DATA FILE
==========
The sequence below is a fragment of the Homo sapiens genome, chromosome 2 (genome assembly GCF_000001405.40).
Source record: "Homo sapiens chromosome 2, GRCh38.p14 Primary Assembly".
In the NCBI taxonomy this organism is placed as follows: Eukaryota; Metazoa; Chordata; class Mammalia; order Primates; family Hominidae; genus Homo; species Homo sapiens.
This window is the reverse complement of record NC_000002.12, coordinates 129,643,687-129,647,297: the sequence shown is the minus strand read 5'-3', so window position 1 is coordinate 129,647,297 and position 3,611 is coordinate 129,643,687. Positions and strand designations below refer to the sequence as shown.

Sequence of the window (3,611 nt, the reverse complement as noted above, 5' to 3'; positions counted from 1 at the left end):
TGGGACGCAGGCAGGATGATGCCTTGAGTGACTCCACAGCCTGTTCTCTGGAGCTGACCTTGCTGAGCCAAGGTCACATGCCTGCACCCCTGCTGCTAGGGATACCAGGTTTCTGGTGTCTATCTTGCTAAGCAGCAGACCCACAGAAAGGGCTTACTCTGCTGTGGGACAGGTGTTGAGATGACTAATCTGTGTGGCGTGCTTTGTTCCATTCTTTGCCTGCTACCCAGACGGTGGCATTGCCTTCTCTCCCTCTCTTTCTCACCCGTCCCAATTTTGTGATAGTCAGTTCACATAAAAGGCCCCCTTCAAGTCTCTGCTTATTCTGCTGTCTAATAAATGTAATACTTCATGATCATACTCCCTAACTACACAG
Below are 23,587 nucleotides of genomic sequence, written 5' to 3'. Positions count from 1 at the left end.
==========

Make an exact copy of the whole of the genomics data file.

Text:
The sequence below is a fragment of the Homo sapiens genome, chromosome 2 (genome assembly GCF_000001405.40).
Source record: "Homo sapiens chromosome 2, GRCh38.p14 Primary Assembly".
In the NCBI taxonomy this organism is placed as follows: Eukaryota; Metazoa; Chordata; class Mammalia; order Primates; family Hominidae; genus Homo; species Homo sapiens.
This window is the reverse complement of record NC_000002.12, coordinates 129,643,687-129,647,297: the sequence shown is the minus strand read 5'-3', so window position 1 is coordinate 129,647,297 and position 3,611 is coordinate 129,643,687. Positions and strand designations below refer to the sequence as shown.

Sequence of the window (3,611 nt, the reverse complement as noted above, 5' to 3'; positions counted from 1 at the left end):
TGGGACGCAGGCAGGATGATGCCTTGAGTGACTCCACAGCCTGTTCTCTGGAGCTGACCTTGCTGAGCCAAGGTCACATGCCTGCACCCCTGCTGCTAGGGATACCAGGTTTCTGGTGTCTATCTTGCTAAGCAGCAGACCCACAGAAAGGGCTTACTCTGCTGTGGGACAGGTGTTGAGATGACTAATCTGTGTGGCGTGCTTTGTTCCATTCTTTGCCTGCTACCCAGACGGTGGCATTGCCTTCTCTCCCTCTCTTTCTCACCCGTCCCAATTTTGTGATAGTCAGTTCACATAAAAGGCCCCCTTCAAGTCTCTGCTTATTCTGCTGTCTAATAAATGTAATACTTCATGATCATACTCCCTAACTACACAG
Below are 23,587 nucleotides of genomic sequence, written 5' to 3'. Positions count from 1 at the left end.